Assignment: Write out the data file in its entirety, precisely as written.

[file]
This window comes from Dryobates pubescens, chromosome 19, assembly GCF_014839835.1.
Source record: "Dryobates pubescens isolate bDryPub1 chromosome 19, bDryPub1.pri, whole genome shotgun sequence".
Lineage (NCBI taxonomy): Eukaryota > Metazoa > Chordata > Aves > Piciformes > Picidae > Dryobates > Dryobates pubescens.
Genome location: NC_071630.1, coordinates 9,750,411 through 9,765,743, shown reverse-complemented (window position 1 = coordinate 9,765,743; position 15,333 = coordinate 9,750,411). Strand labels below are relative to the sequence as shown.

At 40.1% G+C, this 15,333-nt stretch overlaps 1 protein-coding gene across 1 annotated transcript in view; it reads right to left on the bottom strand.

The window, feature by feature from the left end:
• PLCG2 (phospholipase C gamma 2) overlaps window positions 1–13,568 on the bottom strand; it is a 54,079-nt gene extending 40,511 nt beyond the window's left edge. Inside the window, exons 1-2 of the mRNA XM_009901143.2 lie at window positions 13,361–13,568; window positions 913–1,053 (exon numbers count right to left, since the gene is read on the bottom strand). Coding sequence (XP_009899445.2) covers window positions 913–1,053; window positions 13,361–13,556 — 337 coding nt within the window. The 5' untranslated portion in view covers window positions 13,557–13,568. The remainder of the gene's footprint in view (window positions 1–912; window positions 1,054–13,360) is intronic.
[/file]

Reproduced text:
This window comes from Dryobates pubescens, chromosome 19, assembly GCF_014839835.1.
Source record: "Dryobates pubescens isolate bDryPub1 chromosome 19, bDryPub1.pri, whole genome shotgun sequence".
Lineage (NCBI taxonomy): Eukaryota > Metazoa > Chordata > Aves > Piciformes > Picidae > Dryobates > Dryobates pubescens.
Genome location: NC_071630.1, coordinates 9,750,411 through 9,765,743, shown reverse-complemented (window position 1 = coordinate 9,765,743; position 15,333 = coordinate 9,750,411). Strand labels below are relative to the sequence as shown.

At 40.1% G+C, this 15,333-nt stretch overlaps 1 protein-coding gene across 1 annotated transcript in view; it reads right to left on the bottom strand.

The window, feature by feature from the left end:
• PLCG2 (phospholipase C gamma 2) overlaps window positions 1–13,568 on the bottom strand; it is a 54,079-nt gene extending 40,511 nt beyond the window's left edge. Inside the window, exons 1-2 of the mRNA XM_009901143.2 lie at window positions 13,361–13,568; window positions 913–1,053 (exon numbers count right to left, since the gene is read on the bottom strand). Coding sequence (XP_009899445.2) covers window positions 913–1,053; window positions 13,361–13,556 — 337 coding nt within the window. The 5' untranslated portion in view covers window positions 13,557–13,568. The remainder of the gene's footprint in view (window positions 1–912; window positions 1,054–13,360) is intronic.